That he still hasn’t filled 170 appointed positions is icing on the cake. See stats at: https://www.washingtonpost.com/graphics/politics/trump-administration-appointee-tracker/database/

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          3. rosemerry

            I feel exactly the same. Trump is just a huge crude extension of the usual “exceptional” leaders, much more transparent by not pretending he is any sort of representative of democratic and cooperative values claimed by his predecessors.

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      2. PlutoniumKun

        But what I think is noticeable is that his worst high profile staff picks, while horrible people, are generally those who are under his thumb and so he has control of. But in the behind the scenes activities, they’ve been very effective – as an obvious example, witness how he’s put so many conservative Republicans into the judiciary, in contrast with Obamas haplessness.

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        1. curious euro

          That is not a Trump thing, getting more judges is a 100% rep party thing and only rep party thing. Sure, he is the one putting his rubber stamp on it, but the picking and everything else is a party thing. They stopped the placement for years under Obama before Trump was ever thought about, and now are filling it as fast as they can. Aren’t they having complicit democrats helping them or how can they get their picks beyond congress? Or am I getting something wrong and Obama could have picked his judges but didn’t?

          The people he chooses to run his administration however are all horrible. Not just horrible people but horrible picks as in incompetent buffoons without a clue. Can you show a evil, horrible or not but actually competent pick of his in his administration?

          The only one I can think of is maybe the new FAA chief Dickson. Who is a crisis manager, after the FAA is in its worst crisis ever right now. So right now someone competent must have this post. All the others seem to be chickenhawk blowhards with the IQ of a fruitfly but the bluster of a texan.

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            1. curious euro

              Is she effective? What has she done to make her a spy mastermind?
              She is obviously a torturer, but is that a qualification in any way useful to be a intelligence agency boss?

              I have the suspicion Haspel was elevated to their office by threatening “I know where all the bodies are buried (literally) and if you don’t make me boss, I will tell”. Blackmail can helping a career lots if successful.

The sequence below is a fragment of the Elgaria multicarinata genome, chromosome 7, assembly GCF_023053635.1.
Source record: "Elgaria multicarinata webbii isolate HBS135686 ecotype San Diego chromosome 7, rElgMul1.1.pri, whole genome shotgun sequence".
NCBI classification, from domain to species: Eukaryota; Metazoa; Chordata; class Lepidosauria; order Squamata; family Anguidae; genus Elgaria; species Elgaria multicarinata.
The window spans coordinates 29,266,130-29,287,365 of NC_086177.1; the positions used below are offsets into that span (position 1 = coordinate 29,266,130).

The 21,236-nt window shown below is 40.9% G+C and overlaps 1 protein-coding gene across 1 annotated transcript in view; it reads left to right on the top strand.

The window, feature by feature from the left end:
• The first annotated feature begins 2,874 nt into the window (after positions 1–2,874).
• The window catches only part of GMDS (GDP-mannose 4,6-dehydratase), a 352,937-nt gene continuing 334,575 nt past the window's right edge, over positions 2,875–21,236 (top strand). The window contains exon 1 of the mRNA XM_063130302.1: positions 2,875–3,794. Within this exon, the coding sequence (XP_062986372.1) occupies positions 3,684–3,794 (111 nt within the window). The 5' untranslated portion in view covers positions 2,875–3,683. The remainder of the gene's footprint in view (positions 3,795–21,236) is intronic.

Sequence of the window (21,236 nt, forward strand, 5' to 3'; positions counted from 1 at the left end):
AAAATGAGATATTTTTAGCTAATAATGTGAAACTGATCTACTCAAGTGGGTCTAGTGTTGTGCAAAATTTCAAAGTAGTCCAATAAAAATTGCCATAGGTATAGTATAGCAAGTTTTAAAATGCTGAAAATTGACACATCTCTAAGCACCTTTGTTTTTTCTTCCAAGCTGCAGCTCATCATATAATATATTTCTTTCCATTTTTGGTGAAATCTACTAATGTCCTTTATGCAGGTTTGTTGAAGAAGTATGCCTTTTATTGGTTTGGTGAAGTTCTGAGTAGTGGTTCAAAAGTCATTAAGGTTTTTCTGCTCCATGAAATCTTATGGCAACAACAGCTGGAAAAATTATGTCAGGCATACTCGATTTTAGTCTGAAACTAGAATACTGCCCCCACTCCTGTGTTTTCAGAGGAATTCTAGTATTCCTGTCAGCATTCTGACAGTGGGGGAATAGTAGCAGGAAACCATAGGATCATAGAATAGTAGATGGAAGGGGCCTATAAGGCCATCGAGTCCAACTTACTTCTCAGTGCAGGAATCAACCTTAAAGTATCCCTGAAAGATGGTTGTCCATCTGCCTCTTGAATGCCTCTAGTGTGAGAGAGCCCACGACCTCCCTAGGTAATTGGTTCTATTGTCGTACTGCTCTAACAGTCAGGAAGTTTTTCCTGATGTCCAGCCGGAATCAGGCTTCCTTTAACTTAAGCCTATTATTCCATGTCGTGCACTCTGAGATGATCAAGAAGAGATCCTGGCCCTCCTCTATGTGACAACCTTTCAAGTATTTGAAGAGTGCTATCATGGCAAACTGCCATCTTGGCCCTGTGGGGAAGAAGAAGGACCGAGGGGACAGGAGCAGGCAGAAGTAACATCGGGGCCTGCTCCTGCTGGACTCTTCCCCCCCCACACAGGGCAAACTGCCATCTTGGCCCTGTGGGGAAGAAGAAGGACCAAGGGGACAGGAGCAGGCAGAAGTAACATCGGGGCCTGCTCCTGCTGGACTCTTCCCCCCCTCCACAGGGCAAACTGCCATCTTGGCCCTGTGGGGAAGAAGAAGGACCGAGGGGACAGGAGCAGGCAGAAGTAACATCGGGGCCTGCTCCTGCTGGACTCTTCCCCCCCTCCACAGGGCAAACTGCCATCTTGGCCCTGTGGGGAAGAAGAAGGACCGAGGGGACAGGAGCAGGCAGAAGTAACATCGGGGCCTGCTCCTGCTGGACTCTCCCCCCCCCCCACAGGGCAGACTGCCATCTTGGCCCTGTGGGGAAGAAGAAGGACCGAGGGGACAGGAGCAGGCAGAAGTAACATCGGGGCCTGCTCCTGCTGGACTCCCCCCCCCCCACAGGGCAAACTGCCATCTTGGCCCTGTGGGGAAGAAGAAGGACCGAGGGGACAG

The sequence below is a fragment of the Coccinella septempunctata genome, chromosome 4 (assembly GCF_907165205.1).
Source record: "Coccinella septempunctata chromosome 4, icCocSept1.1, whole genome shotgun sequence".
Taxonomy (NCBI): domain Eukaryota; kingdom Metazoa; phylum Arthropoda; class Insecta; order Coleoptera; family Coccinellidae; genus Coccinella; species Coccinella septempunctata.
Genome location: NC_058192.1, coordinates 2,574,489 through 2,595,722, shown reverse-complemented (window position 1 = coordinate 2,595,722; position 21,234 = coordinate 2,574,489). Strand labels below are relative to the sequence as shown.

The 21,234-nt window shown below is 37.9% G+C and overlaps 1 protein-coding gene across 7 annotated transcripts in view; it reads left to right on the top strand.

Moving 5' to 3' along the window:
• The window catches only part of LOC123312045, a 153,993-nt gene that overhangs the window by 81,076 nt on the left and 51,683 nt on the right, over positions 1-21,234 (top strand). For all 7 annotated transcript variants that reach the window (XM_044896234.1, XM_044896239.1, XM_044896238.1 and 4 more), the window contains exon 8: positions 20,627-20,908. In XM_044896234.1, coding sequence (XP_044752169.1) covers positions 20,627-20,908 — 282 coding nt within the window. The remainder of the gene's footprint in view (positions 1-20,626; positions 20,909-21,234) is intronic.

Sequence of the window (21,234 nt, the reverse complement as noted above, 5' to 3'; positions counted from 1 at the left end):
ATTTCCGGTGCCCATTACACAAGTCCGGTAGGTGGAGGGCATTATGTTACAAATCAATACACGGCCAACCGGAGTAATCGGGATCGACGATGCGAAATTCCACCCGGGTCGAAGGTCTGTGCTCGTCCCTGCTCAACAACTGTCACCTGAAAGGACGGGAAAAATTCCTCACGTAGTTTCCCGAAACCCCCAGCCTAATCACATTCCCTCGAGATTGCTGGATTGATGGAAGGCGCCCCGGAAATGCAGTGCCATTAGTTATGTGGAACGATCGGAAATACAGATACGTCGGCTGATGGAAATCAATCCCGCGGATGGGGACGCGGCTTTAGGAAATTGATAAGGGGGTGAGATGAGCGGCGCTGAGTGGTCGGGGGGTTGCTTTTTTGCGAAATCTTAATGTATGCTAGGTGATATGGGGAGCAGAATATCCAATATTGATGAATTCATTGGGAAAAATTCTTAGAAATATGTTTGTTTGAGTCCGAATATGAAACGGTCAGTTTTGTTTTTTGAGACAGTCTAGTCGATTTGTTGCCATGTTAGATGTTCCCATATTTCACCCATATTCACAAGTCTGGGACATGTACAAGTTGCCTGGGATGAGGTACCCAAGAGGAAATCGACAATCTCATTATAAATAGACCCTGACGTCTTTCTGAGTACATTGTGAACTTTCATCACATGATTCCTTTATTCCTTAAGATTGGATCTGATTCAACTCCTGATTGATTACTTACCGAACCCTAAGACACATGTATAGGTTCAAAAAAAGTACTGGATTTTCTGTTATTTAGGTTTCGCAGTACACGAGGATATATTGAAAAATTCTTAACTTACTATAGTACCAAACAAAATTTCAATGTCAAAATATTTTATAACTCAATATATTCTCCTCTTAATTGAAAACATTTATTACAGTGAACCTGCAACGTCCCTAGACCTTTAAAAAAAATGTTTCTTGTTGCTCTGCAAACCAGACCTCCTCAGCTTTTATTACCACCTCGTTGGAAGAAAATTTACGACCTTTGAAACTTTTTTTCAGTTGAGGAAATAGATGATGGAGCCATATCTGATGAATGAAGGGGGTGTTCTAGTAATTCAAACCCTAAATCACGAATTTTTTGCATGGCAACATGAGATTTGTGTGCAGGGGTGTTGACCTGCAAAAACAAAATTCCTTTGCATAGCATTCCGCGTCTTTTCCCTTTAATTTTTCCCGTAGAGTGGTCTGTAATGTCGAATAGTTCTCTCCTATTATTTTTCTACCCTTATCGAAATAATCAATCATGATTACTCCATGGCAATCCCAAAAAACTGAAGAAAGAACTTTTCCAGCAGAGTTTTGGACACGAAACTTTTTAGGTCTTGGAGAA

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          1. Thuto

            The outcomes of incompetence and malicious intent are sometimes indistinguishable from one another. With the people Trump has surrounded himself with, horrible, nasty outcomes are par for the course because these guys are both incompetent and chock full of malicious intent. Instead of draining the swamp, he’s gone and filled it with psychotic sociopaths.

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            1. drumlin woodchuckles

              Some time ago I heard Mulvaney answer the criticism about the Trump budget of the day cutting so much money from EPA that EPA would have to fire half of its relevant scientists. He replied that ” this is how we drain the swamp”.

              Citing “corruption” was misdirection. Trump let his supporters believe that the corruption was The Swamp. What the Trump Group ACTually means by “The Swamp” is all the career scientists and researchers and etc. who take seriously the analysing and restraining of Upper Class Looter misbehavior.

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      3. Yves Smith Post author

        I limited the post to his negotiating approach. One would think someone so erratic would have trouble attracting people. However, Wall Street and a lot of private businesses are full of high maintenance prima donnas at the top. Some of those operations live with a lot of churn in the senior ranks. For others, one way to get them to stay is what amounts to a combat pay premium, they get paid more than they would in other jobs to put up with a difficult boss. I have no idea how much turnover there is in the Trump Organization or how good his key lieutenants are so I can’t opine either way on that part.

        Regarding his time as POTUS, Trump has a lot of things working against him on top of his difficult personality and his inability to pay civil servants a hardship premium:

        1. He got elected over the dead bodies of just about everyone who counts in the Republican Party. He pretty much did a hostile takeover of the GOP. So his ability to draw on seasoned hands was nil. And on top of that, he is temperamentally not the type to seek the counsel of perceived wise men in and hanging around the party. The people he has kept around are cronies like Wilbur Ross and Steve Mnuchin.